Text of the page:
By definition, beta diversity integrates the spatial dimension, thus spatial distance is also proposed as an important predictor of beta diversity (Soininen, McDonald & Hillebrand, 2007). With the rise of neutral theory, which highlights the role of dispersal limitation (Hubbell, 2001), the importance of spatial distance in predicting species distribution is increasingly recognized. Because spatial and environmental factors usually interact with each other, much effort (Tuomisto, Ruokolainen & Yli-Halla, 2003; Anderson et al., 2011) has been invested towards partitioning the variation in species beta diversity into pure spatial component, pure environmental component and spatially structured environmental component (i.e., the interaction between space and environments, Fig. 1A). The distinction between spatial and environmental influences on diversity is of paramount importance to community assembly studies because it provides insight into the underlying processes that create patterns of beta diversity (Legendre et al., 2009a; Jiménez-Valverde et al., 2010; Carvalho et al., 2011).
The relative contribution of spatial distance to beta diversity often indicates the importance of dispersal limitation (Jiménez-Valverde et al., 2010), but dispersal capacity is actually not equal across species. Dispersal limitation is more likely a result from the interaction between spatial distance and dispersal capacity. Therefore, it would be helpful to disentangle the relative roles of spatial distance and dispersal capacity in shaping beta diversity. While dispersal capacity is difficult to quantify in many taxa (Thomas, Brain & Jepson, 2003; Werth et al., 2006; Engler et al., 2009), it has been shown to well relate to ballooning propensity in spiders (Thomas, Brain & Jepson, 2003; Jiménez-Valverde et al., 2010). Variation in body size and ecological strategy among spider species results in a high diversity of ballooning propensity, a characteristic passive air dispersal using silk threads (Dean & Sterling, 1985; Richardson et al., 2006). We hence expect that ballooning propensity has a comparative contribution to spider beta diversity as spatial distance.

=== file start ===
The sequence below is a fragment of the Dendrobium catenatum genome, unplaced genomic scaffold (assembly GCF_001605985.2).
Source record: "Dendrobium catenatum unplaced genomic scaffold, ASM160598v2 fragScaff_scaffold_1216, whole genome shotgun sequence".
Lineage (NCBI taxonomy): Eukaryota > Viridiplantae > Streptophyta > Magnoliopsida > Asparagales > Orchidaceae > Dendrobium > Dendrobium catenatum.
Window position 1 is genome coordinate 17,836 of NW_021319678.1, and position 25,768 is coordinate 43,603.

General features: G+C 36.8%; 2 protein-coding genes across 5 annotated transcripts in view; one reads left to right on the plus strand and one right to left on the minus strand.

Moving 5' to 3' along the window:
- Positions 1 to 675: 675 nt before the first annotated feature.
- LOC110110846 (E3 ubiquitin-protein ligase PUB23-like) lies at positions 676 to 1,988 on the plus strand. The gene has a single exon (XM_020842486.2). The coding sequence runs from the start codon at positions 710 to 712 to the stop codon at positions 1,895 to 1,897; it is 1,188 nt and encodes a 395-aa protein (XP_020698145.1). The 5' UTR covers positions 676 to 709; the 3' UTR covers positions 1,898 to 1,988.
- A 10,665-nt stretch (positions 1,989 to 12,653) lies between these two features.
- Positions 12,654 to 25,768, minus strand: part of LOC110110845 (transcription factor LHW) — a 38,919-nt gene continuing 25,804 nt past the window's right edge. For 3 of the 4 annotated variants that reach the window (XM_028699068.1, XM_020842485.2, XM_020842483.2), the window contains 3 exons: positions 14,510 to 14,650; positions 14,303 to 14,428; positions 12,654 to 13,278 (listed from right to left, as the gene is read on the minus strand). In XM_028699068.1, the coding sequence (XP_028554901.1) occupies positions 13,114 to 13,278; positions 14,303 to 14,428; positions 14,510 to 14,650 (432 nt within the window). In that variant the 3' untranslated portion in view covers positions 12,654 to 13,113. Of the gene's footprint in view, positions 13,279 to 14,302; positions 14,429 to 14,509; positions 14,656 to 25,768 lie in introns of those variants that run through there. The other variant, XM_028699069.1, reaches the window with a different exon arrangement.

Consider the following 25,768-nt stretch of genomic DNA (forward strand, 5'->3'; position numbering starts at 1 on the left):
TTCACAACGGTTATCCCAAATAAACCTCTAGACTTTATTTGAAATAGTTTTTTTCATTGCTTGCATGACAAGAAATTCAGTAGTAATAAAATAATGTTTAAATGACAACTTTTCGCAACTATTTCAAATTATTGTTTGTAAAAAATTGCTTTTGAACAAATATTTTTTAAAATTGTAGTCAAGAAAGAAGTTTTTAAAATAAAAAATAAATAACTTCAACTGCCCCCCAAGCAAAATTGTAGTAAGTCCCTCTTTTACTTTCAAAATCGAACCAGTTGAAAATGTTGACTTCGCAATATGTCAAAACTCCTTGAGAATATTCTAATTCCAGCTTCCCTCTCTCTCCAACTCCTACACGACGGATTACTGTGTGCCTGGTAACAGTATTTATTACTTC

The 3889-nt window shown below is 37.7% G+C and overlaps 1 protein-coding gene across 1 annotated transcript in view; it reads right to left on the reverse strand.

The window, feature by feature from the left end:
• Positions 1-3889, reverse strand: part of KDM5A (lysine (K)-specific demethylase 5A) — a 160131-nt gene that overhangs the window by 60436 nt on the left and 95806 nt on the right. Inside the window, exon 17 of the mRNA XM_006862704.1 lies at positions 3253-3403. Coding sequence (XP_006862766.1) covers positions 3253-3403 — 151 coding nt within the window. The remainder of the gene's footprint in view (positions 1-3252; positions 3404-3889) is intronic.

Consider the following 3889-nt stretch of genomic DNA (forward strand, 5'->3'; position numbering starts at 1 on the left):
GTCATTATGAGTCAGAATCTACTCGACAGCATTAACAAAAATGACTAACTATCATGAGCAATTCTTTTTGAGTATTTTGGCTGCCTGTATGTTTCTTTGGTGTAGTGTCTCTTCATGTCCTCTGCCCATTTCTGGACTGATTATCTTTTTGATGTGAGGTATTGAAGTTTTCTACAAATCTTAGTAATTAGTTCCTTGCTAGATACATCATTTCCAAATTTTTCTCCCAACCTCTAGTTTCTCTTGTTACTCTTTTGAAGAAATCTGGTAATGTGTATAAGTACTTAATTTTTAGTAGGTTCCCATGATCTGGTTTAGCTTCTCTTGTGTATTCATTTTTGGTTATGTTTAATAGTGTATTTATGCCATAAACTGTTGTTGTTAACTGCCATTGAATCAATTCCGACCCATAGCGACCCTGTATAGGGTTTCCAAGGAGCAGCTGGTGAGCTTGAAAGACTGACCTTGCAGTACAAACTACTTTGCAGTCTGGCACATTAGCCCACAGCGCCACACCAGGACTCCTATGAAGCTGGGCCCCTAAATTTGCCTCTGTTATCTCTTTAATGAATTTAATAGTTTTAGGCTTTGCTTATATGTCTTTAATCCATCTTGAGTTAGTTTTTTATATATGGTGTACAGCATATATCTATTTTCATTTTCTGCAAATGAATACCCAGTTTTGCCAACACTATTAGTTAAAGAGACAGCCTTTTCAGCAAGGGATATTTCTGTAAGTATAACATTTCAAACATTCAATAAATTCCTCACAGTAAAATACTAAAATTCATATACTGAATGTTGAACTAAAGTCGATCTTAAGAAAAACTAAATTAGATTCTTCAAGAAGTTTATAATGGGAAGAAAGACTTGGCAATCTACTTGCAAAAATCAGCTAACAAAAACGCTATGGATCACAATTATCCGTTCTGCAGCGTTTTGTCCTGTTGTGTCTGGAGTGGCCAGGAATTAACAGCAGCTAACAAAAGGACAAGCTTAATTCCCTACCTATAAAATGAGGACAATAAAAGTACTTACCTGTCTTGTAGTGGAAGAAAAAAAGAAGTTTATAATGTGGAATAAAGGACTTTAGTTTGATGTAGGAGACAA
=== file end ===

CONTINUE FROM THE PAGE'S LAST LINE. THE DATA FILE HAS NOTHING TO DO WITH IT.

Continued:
Furthermore, the distribution of a highly mobile species is likely more dependent on environmental than on spatial factors, as these spiders are able to move from unfavorable to favorable habitats. A less mobile species may be more restrained by spatial distance because of their inability to disperse to distant optimal environments (Araújo & Pearson, 2005). If a more mobile species coincides with a wide-occupancy species, we predict that spatially structured environmental variables will be a major determinant of spider beta diversity for the more mobile species.
The present study focuses on spider beta diversity pattern in a temperate deciduous forest in Germany, which is dominated by European beech (Fagus sylvatica). Specifically, we attempted to answer the following questions: (i) How does individual tree architecture modify arboreal spider beta diversity? (ii) What is the relative importance of tree architecture, spatial distance and dispersal capacity on beta diversity? (iii) Do spiders with varying dispersal capacity show different beta diversity patterns?